Tax Commission News Release
Study shows tax burden for Idahoans is 49th in nation
BOISE, IDAHO — Oct. 23, 2013 — Idaho has the 49th lowest overall per capita tax burden in the country and the lowest tax burden among western states, according to the latest tax burden study published by the Idaho State Tax Commission.
The annual study, conducted by Property Tax Policy Bureau Chief Alan Dornfest, compares Idaho’s tax burden with those of the nation and an 11-state western region. It’s based on each state’s tax revenue, income, and population data from fiscal year (FY) 2011, the latest year for which census figures are available.
Dornfest said Idaho’s overall relative tax burden climbed slightly between fiscal years 2010 and 2011, probably due to improved economic activity. Contributing to that was an increase of more than 73% in Idaho’s corporate income tax revenues, while nationwide growth in that area was just over 13%.
“It stands to reason that Idaho’s higher corporate tax revenue is due to an increase in economic activity,” Dornfest said, adding that, “It’s not likely that we’ll see another dramatic increase like this in the future. It just brings things back in line with the conditions we were seeing before the recession.”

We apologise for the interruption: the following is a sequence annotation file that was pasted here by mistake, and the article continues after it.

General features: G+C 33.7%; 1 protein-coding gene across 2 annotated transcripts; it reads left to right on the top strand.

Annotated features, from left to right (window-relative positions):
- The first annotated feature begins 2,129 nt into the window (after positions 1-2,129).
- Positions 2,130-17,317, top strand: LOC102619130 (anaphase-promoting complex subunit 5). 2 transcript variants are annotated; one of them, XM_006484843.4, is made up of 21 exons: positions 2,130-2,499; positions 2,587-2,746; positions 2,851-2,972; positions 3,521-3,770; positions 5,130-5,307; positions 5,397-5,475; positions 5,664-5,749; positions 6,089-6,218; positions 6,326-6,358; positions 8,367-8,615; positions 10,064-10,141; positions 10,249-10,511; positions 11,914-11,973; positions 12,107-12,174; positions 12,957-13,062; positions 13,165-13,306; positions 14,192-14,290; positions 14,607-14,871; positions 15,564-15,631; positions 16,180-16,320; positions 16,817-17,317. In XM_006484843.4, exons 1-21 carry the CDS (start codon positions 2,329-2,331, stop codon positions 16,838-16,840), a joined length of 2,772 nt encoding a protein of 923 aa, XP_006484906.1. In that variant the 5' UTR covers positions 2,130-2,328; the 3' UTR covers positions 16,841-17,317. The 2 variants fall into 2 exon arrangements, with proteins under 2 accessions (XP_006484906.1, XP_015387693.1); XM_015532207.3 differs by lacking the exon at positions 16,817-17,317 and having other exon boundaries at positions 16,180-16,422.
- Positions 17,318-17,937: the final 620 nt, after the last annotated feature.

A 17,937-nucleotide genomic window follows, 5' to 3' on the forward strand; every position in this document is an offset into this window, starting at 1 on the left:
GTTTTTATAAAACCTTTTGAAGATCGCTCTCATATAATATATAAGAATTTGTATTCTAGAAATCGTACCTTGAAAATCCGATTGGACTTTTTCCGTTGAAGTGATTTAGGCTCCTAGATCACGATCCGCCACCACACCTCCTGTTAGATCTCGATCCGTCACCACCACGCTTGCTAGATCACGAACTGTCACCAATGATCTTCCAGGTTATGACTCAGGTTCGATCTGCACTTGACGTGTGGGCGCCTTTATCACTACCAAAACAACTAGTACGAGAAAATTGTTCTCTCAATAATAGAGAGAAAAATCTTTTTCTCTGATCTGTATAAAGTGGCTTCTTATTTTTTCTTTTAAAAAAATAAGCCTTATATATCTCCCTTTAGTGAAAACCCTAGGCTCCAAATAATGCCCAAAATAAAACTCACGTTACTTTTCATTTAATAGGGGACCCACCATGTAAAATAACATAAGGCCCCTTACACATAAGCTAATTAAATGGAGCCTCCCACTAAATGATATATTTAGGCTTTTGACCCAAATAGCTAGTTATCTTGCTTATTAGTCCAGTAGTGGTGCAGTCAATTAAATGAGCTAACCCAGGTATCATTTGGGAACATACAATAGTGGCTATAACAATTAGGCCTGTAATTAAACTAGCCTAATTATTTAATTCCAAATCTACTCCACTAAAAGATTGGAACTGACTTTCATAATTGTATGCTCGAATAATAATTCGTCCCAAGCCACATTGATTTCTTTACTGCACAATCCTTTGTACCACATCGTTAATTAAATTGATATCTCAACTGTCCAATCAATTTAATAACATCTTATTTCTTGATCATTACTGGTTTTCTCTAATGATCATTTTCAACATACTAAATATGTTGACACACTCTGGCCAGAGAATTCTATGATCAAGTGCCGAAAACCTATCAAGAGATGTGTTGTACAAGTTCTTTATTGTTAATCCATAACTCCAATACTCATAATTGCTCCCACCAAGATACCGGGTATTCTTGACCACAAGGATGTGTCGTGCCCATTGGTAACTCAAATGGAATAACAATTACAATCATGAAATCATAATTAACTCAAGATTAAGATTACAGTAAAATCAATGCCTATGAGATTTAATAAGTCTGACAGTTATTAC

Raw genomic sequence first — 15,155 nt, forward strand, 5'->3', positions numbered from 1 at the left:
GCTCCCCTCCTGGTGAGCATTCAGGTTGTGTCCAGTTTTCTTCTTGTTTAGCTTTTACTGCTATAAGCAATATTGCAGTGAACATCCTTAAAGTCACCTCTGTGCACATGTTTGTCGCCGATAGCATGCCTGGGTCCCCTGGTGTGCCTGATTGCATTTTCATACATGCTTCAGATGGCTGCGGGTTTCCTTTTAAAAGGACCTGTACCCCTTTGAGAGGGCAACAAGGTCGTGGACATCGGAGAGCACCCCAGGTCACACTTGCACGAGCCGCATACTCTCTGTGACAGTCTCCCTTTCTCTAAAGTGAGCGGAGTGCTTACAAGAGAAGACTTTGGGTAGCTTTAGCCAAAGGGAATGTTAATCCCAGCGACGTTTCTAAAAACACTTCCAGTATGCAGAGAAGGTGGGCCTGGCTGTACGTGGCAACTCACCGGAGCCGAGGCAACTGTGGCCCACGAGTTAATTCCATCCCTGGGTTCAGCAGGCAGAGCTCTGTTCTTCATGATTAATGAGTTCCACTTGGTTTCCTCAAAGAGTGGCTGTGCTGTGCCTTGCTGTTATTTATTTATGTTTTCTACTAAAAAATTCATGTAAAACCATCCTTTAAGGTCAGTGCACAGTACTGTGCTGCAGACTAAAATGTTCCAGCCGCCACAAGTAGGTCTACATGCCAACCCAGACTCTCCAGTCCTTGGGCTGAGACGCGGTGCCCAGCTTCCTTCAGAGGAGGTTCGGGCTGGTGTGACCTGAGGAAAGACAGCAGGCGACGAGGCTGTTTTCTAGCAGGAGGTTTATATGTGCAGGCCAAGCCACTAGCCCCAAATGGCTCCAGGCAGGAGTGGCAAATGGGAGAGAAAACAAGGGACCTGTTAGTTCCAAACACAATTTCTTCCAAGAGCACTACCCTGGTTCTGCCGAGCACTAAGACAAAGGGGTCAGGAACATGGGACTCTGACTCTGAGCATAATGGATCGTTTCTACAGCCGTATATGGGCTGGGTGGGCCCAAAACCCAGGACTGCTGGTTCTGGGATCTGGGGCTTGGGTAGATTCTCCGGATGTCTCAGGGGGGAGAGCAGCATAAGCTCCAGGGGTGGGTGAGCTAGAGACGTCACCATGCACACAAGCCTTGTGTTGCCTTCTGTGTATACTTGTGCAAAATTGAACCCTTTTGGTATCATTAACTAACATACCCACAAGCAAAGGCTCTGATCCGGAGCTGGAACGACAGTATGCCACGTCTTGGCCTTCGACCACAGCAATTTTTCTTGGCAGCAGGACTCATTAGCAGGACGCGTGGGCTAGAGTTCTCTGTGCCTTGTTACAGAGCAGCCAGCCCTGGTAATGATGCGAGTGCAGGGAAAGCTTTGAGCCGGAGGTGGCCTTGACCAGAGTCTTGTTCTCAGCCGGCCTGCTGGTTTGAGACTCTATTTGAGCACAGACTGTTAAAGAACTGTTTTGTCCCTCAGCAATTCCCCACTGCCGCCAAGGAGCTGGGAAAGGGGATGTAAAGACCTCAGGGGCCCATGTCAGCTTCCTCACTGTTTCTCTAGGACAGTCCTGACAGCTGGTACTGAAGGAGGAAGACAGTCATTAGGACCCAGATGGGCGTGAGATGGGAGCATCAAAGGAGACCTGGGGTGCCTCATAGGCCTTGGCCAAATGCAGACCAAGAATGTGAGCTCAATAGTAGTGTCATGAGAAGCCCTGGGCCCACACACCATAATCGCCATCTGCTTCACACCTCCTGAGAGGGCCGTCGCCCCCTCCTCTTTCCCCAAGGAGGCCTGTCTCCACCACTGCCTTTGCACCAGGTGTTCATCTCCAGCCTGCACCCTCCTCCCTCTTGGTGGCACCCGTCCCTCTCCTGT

The tax burden study shows that Idaho’s:
- Per capita tax burden was $2,975 in FY2011, compared to $4,296 for the national average and $3,648 for the median of 11 western states.
- Individual income tax burden continued to decrease, reaching 0.9% over the national average in FY2011—the lowest relative burden for this tax in 24 years.
- Property tax burden continued to increase slightly in FY2011, with the 4.6% increase in property tax collections exceeding the national 0.4% rate of increase.
- Sales tax burden decreased slightly in FY2011 and is now 3.2% below the U.S. average. This reflects a slightly smaller increase in sales tax collections in Idaho than in the nation as a whole.
- Motor vehicle tax burden (fuel taxes and licenses and registration fees) decreased slightly in FY2011, but was still 45.2% over the national average. However, state comparisons are difficult in this category, since some states levy a personal property tax on motor vehicles, which moves that revenue to the property tax category. Idaho charges motor vehicle registration fees instead of personal property tax on vehicles.